UK statement to the OSCE Conference on Journalists' Safety, Media Freedom and Pluralism in Times of Conflict
- UK Delegation to the OSCE
- Part of:
- UK Delegation to Organization for Security and Co-operation in Europe
- First published:
- 15 June 2015
Magna Carta as the first step towards individual rights and freedoms and the foundation of democracy.
Organisation for Security and Co-operation in Europe, Vienna, Austria
Monday, 15 June 2015
Today,15 June, marks exactly 800 years since the sealing of Magna Carta; an event that marked the first step on the UK’s journey towards parliamentary democracy and respect for individual rights, a foundation of our values and for many of the rights and freedoms that our citizens enjoy today.
As we reflect on and celebrate that journey, we think of the foundations on which our democracy has been built including well run institutions, responsible and accountable government, the rule of law, equal rights for all and a free press.
Freedom of expression, including the ability of the media to operate free from intimidation, are essential elements of any democracy, and provide the basis for an active civil society.
The protection of journalists, whether in conflict or in peace, is an essential principle of any functioning society. The freedom of journalists to report unhindered and unharmed is a vital tool to help hold authority to account and a building block of open societies and effective democracies. And in an increasingly digital world, we need to ensure that protections are also applied to social media activists, citizen journalists and online bloggers. We are firmly committed to the principle that the rights which exist offline also apply online.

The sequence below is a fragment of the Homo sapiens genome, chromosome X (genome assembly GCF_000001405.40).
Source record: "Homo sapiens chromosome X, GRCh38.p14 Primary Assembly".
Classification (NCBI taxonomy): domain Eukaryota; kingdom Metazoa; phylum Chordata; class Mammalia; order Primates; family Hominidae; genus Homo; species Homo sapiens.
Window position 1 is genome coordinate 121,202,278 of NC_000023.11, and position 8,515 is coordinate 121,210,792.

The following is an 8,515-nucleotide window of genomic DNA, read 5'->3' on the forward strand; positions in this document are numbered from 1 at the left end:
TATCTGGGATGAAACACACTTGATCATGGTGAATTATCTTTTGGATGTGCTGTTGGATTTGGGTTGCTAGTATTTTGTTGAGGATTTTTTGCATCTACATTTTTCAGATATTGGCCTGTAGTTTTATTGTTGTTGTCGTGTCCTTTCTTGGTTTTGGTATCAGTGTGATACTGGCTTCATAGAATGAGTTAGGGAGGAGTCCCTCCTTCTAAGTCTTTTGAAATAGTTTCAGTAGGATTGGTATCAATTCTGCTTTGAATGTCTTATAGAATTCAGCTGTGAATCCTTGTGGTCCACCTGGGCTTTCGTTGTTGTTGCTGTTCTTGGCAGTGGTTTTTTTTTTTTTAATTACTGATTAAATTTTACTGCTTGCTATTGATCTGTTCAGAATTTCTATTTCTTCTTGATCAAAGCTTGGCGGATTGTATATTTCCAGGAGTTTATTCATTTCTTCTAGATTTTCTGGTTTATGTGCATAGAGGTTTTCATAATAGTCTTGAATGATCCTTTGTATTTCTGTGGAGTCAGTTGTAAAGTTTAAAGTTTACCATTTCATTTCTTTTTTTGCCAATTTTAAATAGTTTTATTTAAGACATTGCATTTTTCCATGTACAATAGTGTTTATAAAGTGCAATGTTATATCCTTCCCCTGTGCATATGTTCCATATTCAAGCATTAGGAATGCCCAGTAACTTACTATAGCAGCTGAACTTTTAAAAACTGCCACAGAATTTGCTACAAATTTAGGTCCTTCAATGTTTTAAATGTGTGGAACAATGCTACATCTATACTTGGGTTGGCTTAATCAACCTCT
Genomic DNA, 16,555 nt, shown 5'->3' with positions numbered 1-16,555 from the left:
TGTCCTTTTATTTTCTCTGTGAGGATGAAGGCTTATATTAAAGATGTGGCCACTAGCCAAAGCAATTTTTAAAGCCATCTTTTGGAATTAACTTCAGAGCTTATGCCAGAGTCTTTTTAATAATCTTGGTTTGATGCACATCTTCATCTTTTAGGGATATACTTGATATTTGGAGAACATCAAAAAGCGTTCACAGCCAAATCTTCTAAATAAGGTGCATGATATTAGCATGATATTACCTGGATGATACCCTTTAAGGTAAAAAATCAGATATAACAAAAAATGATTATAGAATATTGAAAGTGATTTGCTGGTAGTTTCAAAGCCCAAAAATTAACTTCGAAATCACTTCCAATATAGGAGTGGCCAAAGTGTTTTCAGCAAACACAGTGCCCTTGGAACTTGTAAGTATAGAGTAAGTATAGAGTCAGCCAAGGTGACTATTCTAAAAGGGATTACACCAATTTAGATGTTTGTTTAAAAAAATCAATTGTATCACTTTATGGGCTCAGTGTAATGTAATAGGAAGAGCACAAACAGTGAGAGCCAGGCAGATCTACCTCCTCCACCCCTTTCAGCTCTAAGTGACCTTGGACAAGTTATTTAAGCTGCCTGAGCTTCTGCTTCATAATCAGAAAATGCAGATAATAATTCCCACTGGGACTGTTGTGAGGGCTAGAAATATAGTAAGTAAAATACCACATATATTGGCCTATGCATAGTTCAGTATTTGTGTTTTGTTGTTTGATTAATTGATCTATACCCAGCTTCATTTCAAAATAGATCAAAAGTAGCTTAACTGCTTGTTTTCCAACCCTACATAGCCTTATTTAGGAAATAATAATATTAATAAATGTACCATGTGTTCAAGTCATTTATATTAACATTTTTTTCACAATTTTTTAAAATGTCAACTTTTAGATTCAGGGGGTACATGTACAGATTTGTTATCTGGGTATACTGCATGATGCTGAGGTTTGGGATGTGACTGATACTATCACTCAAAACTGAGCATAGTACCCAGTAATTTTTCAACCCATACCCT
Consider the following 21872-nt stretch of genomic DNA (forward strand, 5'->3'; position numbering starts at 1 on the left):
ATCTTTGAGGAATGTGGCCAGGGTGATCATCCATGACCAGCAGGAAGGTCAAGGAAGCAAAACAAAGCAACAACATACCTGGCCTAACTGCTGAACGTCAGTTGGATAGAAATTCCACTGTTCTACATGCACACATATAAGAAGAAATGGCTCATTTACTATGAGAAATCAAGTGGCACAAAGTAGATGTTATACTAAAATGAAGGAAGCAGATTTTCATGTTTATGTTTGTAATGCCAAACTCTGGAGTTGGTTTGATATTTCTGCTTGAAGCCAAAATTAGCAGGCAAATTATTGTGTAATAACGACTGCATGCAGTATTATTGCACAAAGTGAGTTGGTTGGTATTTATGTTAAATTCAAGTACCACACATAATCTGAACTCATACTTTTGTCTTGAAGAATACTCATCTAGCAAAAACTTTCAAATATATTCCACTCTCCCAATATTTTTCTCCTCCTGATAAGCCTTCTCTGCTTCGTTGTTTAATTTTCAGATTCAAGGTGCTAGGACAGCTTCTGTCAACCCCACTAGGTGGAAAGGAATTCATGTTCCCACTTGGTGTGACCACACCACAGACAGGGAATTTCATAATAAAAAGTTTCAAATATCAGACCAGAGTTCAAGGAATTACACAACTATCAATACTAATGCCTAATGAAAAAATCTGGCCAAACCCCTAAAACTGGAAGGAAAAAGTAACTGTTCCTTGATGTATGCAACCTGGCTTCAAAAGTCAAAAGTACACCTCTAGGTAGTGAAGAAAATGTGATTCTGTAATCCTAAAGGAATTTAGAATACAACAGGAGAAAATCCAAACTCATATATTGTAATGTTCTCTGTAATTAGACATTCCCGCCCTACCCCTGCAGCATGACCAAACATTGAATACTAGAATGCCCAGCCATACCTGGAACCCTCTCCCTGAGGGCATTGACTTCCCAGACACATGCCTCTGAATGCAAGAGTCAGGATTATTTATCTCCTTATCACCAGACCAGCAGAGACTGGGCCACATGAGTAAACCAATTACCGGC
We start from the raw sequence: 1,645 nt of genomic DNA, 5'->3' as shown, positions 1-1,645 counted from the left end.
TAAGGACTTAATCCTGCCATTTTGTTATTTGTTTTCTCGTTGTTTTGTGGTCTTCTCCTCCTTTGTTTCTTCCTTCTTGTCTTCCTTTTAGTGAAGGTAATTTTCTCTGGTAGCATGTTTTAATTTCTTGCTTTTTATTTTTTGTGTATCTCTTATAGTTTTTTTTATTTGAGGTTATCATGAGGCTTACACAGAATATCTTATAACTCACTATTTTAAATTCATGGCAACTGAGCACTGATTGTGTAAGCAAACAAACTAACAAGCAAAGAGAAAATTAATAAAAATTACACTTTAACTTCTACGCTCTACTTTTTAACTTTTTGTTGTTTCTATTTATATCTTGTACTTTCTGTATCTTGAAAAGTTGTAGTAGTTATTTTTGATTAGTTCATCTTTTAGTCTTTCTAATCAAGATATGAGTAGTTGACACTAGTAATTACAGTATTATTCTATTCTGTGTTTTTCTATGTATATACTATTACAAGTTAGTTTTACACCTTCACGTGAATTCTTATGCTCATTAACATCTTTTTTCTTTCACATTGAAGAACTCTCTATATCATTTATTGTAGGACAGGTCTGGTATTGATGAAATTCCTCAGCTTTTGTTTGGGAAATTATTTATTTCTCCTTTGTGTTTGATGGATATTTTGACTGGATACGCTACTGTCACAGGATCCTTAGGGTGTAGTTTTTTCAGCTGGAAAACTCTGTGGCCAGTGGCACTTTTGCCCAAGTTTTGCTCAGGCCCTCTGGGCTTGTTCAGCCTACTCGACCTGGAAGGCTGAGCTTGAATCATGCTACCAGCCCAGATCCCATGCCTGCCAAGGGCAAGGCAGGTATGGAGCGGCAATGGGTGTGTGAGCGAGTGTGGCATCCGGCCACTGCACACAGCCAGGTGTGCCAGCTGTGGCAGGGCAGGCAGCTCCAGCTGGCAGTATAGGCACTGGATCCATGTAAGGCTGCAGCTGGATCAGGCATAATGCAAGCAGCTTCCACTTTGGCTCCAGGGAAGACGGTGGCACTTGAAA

Too often during conflicts around the world we have seen how the media can be used to spread disinformation and propaganda fuelling ungrounded fears, political tensions and the risk of dangerous miscalculation by parties to a conflict. We have seen this most recently during the crisis in Ukraine, where some elements of the Russian media have been used to spread lies, obfuscate and otherwise misinform the Russian people about what is really happening in Ukraine. Preventing the development of a shared understanding of the causes of conflict undermines the potential for developing shared solutions. As the European Union statement asserted; the most effective way to counter unhelpful propaganda is to promote free expression and free media. If we provide the conditions where freedom of expression can flourish, the truth will more often than not be victorious. Facts have a habit of cutting through propaganda, misinformation and media distortion.
The OSCE’s institutions also have an important role to play. Their objective, non-political and fact-based analysis is a real strength of the OSCE. We have given them mandates to monitor and support us in the implementation of our common commitments without fear nor favour. The UK unequivocally supports the institutions in fulfilling this important task.
Published: 15 June 2015